Why Math?

My career path doesn’t involve algebra, trigonometry, calculus, etc. Why do I have to take these classes in college?

Answer 1: The vast majority of employers want to hire college graduates with a well-rounded education that includes math, regardless of the major. This is what makes a bachelors degree different from a certificate or simply being self-taught. Employers want to hire college graduates who have demonstrated versatility and a potential to perform outside of their comfort zone. The bottom line: employers are more willing to hire college graduates and PAY them more than those that do not have a well-rounded education.


Answer 2: It is not uncommon to see players doing push-ups and sit-ups during football practice. However, you will never see a football player do a push-up or sit-up during the actual game. The push-ups and sit-ups are part of the overall strength and conditioning involved in maximizing performance during the game. Training the brain for the clutch moments in life works the same way.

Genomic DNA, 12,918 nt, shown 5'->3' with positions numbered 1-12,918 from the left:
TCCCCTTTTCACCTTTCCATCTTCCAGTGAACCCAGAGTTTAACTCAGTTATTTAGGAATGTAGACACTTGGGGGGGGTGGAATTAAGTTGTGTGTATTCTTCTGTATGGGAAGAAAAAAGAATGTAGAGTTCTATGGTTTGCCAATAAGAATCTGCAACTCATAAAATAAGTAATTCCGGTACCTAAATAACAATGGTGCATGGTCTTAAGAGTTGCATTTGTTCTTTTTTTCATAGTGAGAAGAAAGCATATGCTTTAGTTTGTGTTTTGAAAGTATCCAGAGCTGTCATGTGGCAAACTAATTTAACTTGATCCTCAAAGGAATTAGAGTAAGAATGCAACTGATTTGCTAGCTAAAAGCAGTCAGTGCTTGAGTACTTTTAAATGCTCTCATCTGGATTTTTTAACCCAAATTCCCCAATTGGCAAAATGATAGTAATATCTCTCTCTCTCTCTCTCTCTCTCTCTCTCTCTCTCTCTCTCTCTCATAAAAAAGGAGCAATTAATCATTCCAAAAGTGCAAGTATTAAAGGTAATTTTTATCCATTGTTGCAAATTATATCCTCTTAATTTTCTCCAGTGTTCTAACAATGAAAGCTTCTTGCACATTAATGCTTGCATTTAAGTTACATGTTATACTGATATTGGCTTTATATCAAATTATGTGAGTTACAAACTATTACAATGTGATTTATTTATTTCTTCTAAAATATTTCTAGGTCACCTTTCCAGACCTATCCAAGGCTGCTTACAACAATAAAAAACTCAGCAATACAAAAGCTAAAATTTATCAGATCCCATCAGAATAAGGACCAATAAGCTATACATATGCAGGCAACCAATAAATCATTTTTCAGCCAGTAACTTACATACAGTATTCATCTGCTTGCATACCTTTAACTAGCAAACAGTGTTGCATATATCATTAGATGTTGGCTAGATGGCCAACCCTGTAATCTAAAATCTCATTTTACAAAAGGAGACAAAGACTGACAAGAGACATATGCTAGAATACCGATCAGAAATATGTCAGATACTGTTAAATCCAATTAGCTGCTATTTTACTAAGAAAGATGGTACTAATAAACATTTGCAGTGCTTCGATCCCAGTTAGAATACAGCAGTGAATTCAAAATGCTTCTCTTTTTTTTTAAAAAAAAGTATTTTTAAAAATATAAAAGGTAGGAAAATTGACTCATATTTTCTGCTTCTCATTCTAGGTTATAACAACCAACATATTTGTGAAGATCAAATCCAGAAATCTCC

The brain is much more like a muscle than some fixed organ in the body. The neural connections within the brain are constantly changing and can be trained for performance. This is why we have the ability to learn new things and forget old things during our lifetime. Studying math develops logical and critical thinking abilities of the brain. So even though your career field may not involve math, your aptitude for success in your career and personal life will hinge on how well your logical and critical thinking abilities have been trained.

Answer 3: Approximately 50% of students change majors during their college careers (US Embassy). The reasons are varied, but exposure to other subjects at the college level is one of the reasons. College math classes offer one final opportunity to explore math within a chosen major or even to consider changing majors. For those of you who are convinced that math will never be necessary for your chosen career field, please consider how math skills might set you apart in your field or provide you another perspective for “thinking outside of the box”.

Visit the links below to learn more about how math fits into your major.  Biology Calculus


Business Statistics

Medical Calculus

Psychology Math

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